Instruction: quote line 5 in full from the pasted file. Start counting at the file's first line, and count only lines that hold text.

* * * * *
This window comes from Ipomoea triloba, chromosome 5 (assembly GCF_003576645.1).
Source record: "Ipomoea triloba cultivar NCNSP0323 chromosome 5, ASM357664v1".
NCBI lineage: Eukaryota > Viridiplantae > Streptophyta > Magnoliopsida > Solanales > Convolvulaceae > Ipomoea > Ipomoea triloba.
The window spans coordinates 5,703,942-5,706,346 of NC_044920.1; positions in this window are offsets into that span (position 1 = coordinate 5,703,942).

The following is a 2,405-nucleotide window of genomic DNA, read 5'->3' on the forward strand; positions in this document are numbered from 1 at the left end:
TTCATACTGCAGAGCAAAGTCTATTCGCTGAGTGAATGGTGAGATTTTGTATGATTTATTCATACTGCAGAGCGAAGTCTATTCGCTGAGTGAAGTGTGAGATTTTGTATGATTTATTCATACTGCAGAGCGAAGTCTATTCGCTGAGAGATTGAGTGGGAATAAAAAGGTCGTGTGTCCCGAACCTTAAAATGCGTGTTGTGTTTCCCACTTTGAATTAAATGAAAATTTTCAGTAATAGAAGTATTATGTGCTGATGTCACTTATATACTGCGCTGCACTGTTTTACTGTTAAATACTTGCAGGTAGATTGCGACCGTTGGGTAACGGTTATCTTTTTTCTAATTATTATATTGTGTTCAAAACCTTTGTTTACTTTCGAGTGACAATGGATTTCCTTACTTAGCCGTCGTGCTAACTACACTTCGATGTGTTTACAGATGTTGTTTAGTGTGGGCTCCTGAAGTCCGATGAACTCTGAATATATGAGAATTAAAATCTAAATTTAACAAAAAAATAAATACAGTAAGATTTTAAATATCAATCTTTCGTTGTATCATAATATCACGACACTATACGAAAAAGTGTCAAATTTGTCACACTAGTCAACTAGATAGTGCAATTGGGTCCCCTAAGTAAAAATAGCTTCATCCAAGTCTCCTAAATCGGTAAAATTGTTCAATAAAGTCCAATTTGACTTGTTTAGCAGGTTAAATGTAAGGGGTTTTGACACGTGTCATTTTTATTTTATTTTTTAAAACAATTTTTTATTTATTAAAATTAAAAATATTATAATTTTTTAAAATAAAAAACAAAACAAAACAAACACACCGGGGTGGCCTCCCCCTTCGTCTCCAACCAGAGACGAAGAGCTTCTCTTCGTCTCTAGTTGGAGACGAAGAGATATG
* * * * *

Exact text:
The following is a 2,405-nucleotide window of genomic DNA, read 5'->3' on the forward strand; positions in this document are numbered from 1 at the left end: